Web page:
To me, the central feature of the holidays is the Christmas tree. Never mind the presents that were so important when I was a child. Or the snow that we may not even have this year. Or even the indoor and outdoor lights that so brighten our neighborhoods each evening.
I don't see the Christmas tree, despite its name, as a religious symbol. Its use at religious festivals seems to have derived from earlier pagan rites. And even when it was first associated with religion, it was with Adam and Eve rather than Christ. The spherical ornaments that now festoon decorated trees replace the earlier apples representing those of the Garden of Eden.
Why, then, is the Christmas tree so important to me? It reminds me of more temperate days. Wind the calendar back to June. Chris Hollister, Scott Meier and I are driving a back road near Springville through acres of spruces and pines destined in another season for holiday sales lots and finally homes in more urban areas all across America. This is one of our region's extensive Christmas tree plantations. We're here because these plantations are the home of a number of bird species. Some we rarely see elsewhere.
Scott pulls to the roadside and we pile out to scan the 5- to 10-foot evergreen treetops and to listen for bird song. We're immediately rewarded by both sight and sound. We focus our binoculars on a singing vesper sparrow. Chris briefly plays a tape and the bird flies close to serenade us and provide perfect views. It looks much like our more common song sparrow, but is distinguished from that species by two features: chestnut shoulders and the white outer tail feathers that are evident when it flies. It shares this latter feature with the junco.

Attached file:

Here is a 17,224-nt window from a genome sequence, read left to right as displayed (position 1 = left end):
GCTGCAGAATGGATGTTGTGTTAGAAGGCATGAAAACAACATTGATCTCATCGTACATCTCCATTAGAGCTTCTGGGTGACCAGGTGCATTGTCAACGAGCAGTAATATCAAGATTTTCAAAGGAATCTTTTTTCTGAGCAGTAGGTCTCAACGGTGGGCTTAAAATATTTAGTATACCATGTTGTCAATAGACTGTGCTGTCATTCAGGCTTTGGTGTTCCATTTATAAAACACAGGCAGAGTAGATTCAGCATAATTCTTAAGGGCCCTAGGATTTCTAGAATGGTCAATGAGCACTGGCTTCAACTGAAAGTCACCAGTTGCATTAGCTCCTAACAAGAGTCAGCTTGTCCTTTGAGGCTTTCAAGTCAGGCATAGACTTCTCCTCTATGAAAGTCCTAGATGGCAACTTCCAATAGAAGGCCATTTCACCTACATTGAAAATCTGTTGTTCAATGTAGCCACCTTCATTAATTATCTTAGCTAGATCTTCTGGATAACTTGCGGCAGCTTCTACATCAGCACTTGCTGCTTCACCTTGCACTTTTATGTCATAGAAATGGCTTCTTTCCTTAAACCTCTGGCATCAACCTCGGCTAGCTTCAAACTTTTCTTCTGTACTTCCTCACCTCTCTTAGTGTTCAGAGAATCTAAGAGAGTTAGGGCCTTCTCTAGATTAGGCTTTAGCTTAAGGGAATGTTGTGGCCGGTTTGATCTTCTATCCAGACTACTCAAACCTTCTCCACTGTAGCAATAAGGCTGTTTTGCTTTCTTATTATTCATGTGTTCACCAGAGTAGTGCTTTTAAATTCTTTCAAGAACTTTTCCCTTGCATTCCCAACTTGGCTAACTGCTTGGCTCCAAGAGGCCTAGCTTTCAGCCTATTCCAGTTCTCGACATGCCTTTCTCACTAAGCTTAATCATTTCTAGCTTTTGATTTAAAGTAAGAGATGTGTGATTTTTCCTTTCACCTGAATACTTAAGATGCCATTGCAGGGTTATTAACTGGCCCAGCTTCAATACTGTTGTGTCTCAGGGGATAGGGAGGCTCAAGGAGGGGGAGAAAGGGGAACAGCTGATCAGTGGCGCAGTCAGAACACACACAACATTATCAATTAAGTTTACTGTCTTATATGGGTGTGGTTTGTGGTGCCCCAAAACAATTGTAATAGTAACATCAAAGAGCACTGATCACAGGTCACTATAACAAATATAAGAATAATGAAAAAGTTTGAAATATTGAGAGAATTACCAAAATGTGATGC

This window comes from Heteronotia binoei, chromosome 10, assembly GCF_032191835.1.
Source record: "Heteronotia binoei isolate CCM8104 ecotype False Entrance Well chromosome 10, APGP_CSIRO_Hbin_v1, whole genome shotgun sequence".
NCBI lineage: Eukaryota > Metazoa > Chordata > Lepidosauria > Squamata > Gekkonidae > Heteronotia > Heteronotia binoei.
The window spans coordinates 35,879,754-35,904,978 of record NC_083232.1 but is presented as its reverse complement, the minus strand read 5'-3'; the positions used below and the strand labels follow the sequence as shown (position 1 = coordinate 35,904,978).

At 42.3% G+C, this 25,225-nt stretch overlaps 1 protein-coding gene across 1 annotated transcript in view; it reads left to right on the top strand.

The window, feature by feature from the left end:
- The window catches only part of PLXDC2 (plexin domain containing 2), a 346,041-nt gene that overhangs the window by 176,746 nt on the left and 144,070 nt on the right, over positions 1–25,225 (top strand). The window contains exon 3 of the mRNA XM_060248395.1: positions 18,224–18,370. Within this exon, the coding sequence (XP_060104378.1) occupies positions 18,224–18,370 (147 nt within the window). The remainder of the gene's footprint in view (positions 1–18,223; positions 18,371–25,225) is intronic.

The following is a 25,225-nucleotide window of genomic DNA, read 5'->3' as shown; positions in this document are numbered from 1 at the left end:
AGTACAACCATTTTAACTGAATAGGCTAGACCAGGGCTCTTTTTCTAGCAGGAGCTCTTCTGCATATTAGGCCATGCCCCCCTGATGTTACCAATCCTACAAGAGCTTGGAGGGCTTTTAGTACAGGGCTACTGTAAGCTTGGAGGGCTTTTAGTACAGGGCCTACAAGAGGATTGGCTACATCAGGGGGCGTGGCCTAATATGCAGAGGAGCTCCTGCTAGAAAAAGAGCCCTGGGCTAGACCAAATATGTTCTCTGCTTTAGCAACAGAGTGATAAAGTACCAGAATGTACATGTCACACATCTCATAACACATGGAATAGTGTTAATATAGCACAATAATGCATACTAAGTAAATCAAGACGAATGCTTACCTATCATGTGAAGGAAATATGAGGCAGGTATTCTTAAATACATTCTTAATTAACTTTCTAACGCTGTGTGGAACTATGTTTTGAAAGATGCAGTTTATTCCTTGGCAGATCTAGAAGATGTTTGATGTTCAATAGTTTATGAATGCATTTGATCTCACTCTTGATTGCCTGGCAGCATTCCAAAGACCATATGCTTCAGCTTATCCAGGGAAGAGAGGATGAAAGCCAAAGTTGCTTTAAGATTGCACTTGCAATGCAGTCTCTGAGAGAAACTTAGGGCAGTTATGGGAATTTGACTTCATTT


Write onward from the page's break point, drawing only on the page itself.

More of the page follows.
Its song is also like that of the song sparrow, but it begins with two low and then two high notes. This bird's name derives from the evening prayer service called vespers, because it sings until the last vestiges of twilight are lost.
Now my friends hear a prairie warbler's high-pitched notes that are well beyond my limit, even assisted by hearing aids. I know the song from past experience: a series of thin zees rising in pitch. This handsome bird also offers us close-up views, its bright yellow breast marked with black streaks along its sides.
Those are two of our three target species for today. We miss the third, the clay-colored sparrow, but Chris will find it on a later trip to this same area.
Finally, I am able to make a contribution. I hear a loud chink and ask Chris to play the song of a towhee. He does, and up to another nearby treetop hops a handsome male. It is black-hooded with black extending down its back and tail. Its white belly is set off by a splash of chestnut along its sides. From its perch it commands us by its distinctive song to "drink your tea."
Exhilarated by finding these birds, we are ready to move on, but two more species appear. The first is an indigo bunting, an all blue bird. In poor light that blue appears more gray, but this morning in bright sun it is spectacular. The second is a brown thrasher. Heard first at some distance, its pairs of phrases are distinctive. When we are driving to our next stop, we see one at the roadside. To me thrashers look like size-doubled, bill-stretched and brighter-colored song sparrows.
Whenever I see a Christmas tree, I think of those plantations where rare species threatened by habitat loss are so often found. In all my years of birding, only once have I ever seen any of those first three species outside pine plantations during breeding seasons.
I thank those who have bought a real tree this year, and I urge everyone who can to do so. You will support farmers, wildlife and, yes, birders as well.
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